A Promising Data Quality Method to Save Time and Money

By David Boone, PhD. On World AIDS Day, here’s a suggestion on a method that has the potential to be a game changer for data quality assurance of routine HIV/AIDS program data.

By David Boone, PhD, MEASURE Evaluation

Most HIV monitoring and evaluation (M&E) folks are familiar with the challenges of keeping track of the number of patients currently on treatment, and the data quality problems that result from poor record keeping. Patients need to be followed perpetually, and they come and go from treatment rosters all the time. It requires an enormous effort to maintain accurate records and to do data quality assessments because the status of each patient needs verified to update the number of patients currently on antiretroviral therapy (ART) in each facility. 

At MEASURE Evaluation (funded by the United States Agency for International Development [USAID]), we recently tested a method in Burundi (May–June 2019) to sample patient records, assess them for particular criteria, and then make judgements on data quality for all records in the facility for that service, based on the results of the sample. Using Lot Quality Assurance Sampling (LQAS) we are able to take a smallish sample (around 50–70 records, depending on the size of the cohort on treatment) and determine with quantifiable levels of confidence and error whether the facility “passes” or “fails” to meet a predetermined standard. Facilities that fail to meet the standard are then targeted for more exhaustive reviews to clean up records and fill gaps. Facilities that pass are deemed “good to go” until the next round of supervision. Eventually, all sites with data quality issues will be identified and corrected. We believe this method has great potential as a cost and resource saver because sites that pass will be spared the expense and burden of regular exhaustive reviews of data quality.

The sample sizes used in LQAS are too small to allow for point estimates (e.g., 95% of clients have had viral load test done and viral load is suppressed). However, the patient records for a given service (the ‘lot’ in LQAS) can be classified as meeting or not meeting a predetermined target, and performance of different facilities can be compared. Setting this target is a crucial step in LQAS, where the main idea is to identify the worst of the worst in order to prioritize resources for improving data management.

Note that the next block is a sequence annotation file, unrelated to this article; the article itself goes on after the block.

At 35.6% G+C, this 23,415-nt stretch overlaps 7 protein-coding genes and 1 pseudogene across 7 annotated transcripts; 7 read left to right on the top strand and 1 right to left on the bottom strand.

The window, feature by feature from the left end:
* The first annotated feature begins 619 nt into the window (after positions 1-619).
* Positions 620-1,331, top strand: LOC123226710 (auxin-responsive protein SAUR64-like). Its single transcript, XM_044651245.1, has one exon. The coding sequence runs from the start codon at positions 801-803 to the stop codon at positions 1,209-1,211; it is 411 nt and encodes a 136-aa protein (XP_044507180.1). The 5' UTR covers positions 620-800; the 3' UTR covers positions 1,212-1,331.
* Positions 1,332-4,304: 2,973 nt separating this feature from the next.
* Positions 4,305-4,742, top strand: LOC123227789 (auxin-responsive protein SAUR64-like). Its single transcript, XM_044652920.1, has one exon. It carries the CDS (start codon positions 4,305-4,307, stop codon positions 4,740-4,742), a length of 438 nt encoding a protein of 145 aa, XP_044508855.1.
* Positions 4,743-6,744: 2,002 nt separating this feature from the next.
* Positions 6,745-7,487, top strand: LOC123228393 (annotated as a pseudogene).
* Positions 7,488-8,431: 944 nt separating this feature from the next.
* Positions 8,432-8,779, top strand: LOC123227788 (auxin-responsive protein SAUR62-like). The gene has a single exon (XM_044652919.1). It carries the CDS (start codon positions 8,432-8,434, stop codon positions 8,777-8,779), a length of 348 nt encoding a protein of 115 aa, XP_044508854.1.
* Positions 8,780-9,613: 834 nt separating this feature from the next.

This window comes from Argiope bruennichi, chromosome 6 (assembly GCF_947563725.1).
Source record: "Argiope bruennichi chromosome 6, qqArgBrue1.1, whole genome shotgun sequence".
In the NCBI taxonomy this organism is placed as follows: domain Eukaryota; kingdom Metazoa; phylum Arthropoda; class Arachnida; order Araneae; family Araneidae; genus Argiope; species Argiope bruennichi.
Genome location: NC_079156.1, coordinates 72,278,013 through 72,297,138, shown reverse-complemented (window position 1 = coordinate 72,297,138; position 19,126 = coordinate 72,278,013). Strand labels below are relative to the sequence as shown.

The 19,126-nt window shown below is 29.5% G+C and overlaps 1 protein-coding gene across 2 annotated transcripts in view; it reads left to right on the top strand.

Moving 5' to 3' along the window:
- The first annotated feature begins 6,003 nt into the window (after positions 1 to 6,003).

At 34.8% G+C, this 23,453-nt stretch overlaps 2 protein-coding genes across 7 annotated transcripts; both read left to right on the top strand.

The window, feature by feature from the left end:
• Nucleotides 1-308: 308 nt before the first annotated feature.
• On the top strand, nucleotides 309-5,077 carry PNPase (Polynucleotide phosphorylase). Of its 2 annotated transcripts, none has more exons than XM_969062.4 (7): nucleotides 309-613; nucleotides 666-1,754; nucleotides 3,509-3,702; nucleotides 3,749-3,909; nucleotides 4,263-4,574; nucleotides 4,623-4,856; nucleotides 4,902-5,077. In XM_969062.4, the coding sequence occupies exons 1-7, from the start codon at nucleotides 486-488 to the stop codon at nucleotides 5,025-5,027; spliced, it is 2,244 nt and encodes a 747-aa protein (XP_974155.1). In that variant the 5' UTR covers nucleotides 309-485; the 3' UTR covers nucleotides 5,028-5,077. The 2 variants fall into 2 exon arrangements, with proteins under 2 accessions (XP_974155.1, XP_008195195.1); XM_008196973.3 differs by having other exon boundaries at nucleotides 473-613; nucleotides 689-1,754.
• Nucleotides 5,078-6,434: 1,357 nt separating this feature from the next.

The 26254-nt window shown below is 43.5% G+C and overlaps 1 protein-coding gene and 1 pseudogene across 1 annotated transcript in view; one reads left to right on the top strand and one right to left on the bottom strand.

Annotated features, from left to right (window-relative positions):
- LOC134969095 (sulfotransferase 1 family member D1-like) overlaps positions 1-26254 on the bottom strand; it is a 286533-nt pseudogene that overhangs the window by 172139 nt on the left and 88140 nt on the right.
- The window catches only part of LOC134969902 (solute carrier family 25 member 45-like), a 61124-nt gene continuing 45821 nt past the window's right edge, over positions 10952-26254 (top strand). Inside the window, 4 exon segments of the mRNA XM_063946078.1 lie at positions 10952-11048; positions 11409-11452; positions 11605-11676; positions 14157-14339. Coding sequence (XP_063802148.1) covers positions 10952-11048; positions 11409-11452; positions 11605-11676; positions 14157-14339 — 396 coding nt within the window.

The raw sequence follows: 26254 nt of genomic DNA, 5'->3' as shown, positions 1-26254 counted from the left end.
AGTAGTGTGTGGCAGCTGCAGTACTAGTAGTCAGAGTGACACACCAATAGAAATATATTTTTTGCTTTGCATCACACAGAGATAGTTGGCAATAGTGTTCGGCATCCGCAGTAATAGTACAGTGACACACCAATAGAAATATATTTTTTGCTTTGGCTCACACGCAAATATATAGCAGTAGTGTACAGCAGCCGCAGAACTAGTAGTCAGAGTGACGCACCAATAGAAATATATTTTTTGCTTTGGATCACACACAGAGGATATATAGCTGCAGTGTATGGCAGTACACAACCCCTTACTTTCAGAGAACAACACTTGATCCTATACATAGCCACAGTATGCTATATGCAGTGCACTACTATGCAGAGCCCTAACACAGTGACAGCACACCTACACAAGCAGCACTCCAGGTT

In Burundi we conducted a traditional data quality assessment of “current patients on ART” and “patients with viral load test done and viral load suppressed.” Because we were conducting exhaustive reviews of patient medical records and other data sources, we were able to use the LQAS method and compare its findings with those of the exhaustive review—a means of validating the accuracy of the sampling method.  For “current on ART,” we conducted this test in around 40 facilities; and for “viral load” we were able to test 15 facilities (not all facilities in Burundi are conducting viral load tests or recording results in source documents). We set a quality threshold for three criteria: completeness of data, concordance between data sources, and outcomes for “current on treatment” and “viral load.” With certain inputs (quality threshold, tolerable error rates, and patient volume in the sites) we were able to determine a sample size requirement for each facility using an online sample size calculator. 

On the comparison between LQAS sample results and the exhaustive review for both “current on ART” and “viral load,” we found around 75 percent agreement, which—while not spectacular—is promising enough to warrant further trials. In the Burundi experience, we learned that the assessment of outcomes was hindered by lack of completeness in source documents (i.e., medical records, registers, and the electronic patient tracking system). Also, inconsistent recording practices by data management staff at facilities made it difficult to accurately record outcomes for all patients in the sample. 

At MEASURE Evaluation, we believe the so-called ‘LQAS Triage System’ is a valuable complement to traditional data quality assurance methods, particularly for high-priority indicators for which accuracy is essential (e.g., current on ART). When used as part of a routine system of health facility supervision, this approach can save time, effort, and resources while yielding statistically sound results with quantifiable confidence and error. It can improve data in source documents allowing for improved patient management and, because data quality issues will be identified and resolved at the source, aggregate data reported to national programs will be more accurate.

An Excel-based tool and companion guidelines document for the LQAS Triage System can be found at https://www.measureevaluation.org/resources/publications/ms-19-176

For more information about MEASURE Evaluation, visit www.measureevaluation.org

Republished with permission from Science Speaks.

David Boone is an epidemiologist with MEASURE Evaluation, John Snow, Inc.